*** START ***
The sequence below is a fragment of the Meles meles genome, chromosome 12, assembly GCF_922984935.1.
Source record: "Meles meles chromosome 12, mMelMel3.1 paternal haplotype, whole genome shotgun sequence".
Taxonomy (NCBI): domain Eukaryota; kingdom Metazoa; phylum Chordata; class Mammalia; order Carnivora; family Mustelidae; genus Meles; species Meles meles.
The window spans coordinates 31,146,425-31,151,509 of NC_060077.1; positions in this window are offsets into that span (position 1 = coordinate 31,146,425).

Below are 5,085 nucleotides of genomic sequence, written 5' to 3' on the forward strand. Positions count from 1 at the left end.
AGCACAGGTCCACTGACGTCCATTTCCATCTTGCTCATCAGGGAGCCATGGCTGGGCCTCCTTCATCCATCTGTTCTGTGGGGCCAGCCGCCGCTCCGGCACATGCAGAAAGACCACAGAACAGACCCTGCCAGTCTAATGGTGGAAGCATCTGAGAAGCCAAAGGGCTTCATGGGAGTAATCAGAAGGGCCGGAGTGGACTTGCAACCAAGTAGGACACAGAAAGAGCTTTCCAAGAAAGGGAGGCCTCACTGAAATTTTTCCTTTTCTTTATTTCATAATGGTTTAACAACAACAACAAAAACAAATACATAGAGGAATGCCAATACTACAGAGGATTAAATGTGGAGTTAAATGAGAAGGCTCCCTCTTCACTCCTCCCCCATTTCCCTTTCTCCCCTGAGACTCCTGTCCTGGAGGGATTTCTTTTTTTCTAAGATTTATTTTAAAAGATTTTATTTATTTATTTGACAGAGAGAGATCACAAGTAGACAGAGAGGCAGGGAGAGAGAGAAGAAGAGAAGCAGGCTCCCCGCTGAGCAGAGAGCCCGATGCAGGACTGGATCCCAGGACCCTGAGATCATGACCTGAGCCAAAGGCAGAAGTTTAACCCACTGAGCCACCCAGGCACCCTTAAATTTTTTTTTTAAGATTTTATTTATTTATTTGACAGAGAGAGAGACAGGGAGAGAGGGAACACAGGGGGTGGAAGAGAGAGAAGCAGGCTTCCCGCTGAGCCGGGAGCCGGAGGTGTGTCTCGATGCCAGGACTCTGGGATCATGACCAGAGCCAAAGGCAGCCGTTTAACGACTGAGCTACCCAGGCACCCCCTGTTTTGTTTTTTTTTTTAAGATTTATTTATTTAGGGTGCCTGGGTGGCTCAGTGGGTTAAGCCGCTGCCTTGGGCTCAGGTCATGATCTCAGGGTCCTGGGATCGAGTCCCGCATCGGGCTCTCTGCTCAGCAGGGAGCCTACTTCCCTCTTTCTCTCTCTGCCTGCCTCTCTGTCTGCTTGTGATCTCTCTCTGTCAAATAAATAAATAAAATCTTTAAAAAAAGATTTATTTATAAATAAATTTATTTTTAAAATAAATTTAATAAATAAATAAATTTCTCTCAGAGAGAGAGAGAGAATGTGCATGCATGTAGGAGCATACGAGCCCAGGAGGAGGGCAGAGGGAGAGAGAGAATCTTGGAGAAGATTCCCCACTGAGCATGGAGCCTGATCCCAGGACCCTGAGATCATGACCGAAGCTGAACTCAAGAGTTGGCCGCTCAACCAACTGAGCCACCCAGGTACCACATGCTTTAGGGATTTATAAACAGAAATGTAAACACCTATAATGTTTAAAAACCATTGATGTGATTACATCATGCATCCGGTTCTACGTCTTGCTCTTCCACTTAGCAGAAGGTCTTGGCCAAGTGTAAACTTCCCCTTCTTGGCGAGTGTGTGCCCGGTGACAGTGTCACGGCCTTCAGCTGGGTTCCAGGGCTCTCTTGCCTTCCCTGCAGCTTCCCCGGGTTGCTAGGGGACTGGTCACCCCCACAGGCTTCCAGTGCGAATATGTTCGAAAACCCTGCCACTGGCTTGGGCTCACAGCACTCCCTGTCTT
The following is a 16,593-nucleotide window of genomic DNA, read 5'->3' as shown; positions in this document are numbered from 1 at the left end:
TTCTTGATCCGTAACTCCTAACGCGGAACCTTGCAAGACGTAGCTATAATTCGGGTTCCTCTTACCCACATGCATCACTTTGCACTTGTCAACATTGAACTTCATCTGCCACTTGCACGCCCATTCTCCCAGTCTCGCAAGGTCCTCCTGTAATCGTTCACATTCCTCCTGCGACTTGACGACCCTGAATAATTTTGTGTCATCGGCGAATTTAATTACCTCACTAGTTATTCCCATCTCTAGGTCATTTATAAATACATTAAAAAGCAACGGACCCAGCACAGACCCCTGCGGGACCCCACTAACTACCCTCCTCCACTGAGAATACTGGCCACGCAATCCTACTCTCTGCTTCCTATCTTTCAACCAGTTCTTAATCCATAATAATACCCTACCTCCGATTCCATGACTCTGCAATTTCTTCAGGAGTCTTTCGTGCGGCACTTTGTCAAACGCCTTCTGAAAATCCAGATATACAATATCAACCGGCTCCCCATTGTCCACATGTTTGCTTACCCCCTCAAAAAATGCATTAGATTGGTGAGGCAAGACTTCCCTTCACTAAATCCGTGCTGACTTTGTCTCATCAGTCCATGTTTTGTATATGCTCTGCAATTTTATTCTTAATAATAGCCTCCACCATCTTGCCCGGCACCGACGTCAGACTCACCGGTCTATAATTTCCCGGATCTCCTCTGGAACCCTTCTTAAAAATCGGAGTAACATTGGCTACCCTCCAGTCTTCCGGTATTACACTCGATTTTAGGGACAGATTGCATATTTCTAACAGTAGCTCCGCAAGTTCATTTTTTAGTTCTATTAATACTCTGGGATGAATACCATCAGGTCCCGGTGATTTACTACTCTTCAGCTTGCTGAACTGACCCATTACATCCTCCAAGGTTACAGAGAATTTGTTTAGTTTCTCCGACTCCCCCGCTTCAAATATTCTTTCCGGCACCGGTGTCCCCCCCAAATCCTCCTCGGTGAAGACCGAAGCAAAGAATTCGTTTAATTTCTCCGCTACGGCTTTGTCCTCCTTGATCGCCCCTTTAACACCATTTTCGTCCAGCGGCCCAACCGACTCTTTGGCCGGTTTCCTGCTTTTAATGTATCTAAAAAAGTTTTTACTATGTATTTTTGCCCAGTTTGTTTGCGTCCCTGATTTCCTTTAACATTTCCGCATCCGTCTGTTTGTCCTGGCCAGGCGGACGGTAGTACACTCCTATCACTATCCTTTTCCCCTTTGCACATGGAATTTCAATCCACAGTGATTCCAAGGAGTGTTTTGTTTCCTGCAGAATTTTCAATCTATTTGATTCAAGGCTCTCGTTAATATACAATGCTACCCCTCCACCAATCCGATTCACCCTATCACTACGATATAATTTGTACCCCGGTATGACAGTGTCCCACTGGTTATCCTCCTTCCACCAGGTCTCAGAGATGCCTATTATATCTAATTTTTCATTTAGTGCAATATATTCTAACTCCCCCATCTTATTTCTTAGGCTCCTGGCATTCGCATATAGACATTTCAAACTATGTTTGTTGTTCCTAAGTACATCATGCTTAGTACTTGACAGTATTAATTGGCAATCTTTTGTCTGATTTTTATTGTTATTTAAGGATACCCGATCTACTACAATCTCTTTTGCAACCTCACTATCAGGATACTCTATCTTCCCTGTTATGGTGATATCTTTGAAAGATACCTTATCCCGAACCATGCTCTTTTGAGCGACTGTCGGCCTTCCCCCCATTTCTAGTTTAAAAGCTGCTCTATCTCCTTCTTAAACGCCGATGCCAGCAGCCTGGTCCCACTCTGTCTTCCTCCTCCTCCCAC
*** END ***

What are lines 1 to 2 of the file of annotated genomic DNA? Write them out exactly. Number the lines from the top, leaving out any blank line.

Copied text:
The sequence below is a fragment of the Meles meles genome, chromosome 12, assembly GCF_922984935.1.
Source record: "Meles meles chromosome 12, mMelMel3.1 paternal haplotype, whole genome shotgun sequence".